Personally, I wouldn’t leave more than 5k or maximum 10k equivalent USD on any exchange, but that’s just me.

As of right now, only the futures from Feb. 2022 are selling for a notably higher premium than the current spot price (on CME). So you would need to block 200k for almost half a year. But that’s just a high-level view of the whole thing. The premiums I found on CME are options, not the futures themselves. Will need to read a little bit more about that.

On a side note: tax offices might treat you as a professional trader and tax you differently. But I’m sure you know all of that already.


I assume you are familiar with interest rate parity theory. In an efficient market it shouldn’t be possible to make profits on Fx this way because you are betting against professional traders. However perhaps the point is that crypto future markets are not efficient and that is why you think there is an arbitrage opportunity

Does seem like you needs balls of steel to leverage up to do this though:
-BTC price is volatile, how can you be sure price will be higher in the future? Especially when there is risk of political intervention

-counterparty risk: unlike other future exchanges there is no regulator overseeing these crypto exchanges, which are limited risk entities. In the event if a run on the exchange you are likely to lose everything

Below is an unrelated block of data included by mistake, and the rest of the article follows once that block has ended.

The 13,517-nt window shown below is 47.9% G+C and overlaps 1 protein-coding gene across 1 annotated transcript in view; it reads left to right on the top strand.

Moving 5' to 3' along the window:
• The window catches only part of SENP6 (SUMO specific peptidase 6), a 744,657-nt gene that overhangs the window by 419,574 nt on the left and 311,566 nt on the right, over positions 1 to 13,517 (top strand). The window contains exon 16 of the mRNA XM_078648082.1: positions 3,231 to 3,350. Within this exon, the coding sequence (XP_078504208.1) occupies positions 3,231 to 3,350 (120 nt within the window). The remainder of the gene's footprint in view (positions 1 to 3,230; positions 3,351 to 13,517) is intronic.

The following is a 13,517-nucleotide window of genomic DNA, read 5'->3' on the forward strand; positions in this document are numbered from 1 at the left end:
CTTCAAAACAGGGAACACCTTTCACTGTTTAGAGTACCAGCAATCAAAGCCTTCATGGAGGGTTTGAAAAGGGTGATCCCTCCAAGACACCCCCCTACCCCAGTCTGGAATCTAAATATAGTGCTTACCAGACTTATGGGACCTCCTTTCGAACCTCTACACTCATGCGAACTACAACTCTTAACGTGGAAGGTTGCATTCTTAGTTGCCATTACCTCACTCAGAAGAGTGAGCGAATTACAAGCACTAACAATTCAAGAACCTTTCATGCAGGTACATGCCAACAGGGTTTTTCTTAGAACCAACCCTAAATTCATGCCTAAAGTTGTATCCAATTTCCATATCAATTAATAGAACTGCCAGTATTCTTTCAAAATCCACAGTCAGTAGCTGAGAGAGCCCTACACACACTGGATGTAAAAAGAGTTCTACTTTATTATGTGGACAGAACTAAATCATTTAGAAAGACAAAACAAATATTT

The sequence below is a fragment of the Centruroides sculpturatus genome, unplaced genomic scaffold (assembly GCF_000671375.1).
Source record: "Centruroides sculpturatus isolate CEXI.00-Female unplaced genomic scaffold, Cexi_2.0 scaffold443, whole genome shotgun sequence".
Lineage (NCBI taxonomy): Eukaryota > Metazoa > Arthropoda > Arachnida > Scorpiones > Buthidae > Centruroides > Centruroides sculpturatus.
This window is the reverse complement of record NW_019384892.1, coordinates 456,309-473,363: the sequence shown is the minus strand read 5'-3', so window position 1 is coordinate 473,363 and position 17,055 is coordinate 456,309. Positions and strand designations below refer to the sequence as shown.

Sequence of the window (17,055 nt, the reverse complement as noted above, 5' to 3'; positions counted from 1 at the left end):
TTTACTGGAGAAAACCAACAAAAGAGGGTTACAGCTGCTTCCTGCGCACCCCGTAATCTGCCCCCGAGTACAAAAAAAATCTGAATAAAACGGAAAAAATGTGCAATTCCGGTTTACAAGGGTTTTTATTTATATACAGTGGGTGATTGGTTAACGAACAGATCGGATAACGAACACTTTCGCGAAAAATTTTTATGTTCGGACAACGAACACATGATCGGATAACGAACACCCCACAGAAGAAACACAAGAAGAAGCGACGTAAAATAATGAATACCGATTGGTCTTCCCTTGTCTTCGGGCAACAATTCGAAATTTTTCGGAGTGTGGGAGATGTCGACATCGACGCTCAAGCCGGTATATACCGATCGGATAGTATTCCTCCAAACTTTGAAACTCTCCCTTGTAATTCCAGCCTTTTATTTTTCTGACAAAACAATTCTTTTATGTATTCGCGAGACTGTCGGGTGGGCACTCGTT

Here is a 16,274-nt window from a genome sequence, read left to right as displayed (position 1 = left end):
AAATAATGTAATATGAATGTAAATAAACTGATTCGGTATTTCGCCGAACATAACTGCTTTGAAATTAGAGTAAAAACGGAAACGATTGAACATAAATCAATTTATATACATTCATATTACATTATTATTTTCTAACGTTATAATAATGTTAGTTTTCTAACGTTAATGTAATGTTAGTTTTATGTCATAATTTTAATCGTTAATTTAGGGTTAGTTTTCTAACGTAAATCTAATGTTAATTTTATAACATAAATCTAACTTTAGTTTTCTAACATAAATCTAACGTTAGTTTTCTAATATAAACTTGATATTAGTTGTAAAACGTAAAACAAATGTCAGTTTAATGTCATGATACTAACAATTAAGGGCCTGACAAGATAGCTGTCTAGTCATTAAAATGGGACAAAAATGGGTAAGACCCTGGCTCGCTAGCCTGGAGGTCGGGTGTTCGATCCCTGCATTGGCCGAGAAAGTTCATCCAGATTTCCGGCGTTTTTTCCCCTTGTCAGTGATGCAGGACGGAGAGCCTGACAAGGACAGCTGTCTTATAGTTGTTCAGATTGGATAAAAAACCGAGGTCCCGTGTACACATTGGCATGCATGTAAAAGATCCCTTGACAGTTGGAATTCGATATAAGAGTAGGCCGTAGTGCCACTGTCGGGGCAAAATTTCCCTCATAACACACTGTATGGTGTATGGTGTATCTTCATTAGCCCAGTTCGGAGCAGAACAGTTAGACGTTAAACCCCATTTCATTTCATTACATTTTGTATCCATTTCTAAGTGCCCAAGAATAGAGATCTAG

-margin call risk if you are borrowing on margin


That is actually a significant risk when dealing with underregulated crypto exchanges.It’s more similar to Mt Gox than IB/Saxo/whoever.

Generally if a deal looks too good and even obvious, the first instinct should to be to ask where are you possibly getting fucked and work from there, not where to borrow tons of money to go balls deep in.


I use deribit which is a NL based exchange.
Appreciate the challenges around exchanges going away (mt gox). We are in different environments… crypto is still the far west for some, but it is honestly a total different world vs Mt gox years.

On deribit, it is 100% collateralized… so no risk of margin call.
I buy x btc spot on spot exchanges and sells x btc worth of future.
Same returns were available on CME and when i say that a ton of smart money was capturing the %, it is true.
I would not bet 100% of my net worth into it for sure but it is;
1/ a nice strat to accumulate underlying during downtrends. Flat pnl in $ but growing amount of btc
2/ get a return on a part of your portfolio if you are denominating your assets in $

Ultimately it all comes down to your Risk measure of ctp risk. If you feel deribit has 40% of going away, probably not for you. Under my Risk measure I don’t put this prob…

Unfortunately it’s not. Deribit belongs to DRB Panama Inc, which is domiciled in Panama (see here and here)

Please also note that Deribit is required to regulate derivatives according to EU law, which they haven’t complied to yet (see here)

And here’s a little more about Deribit history: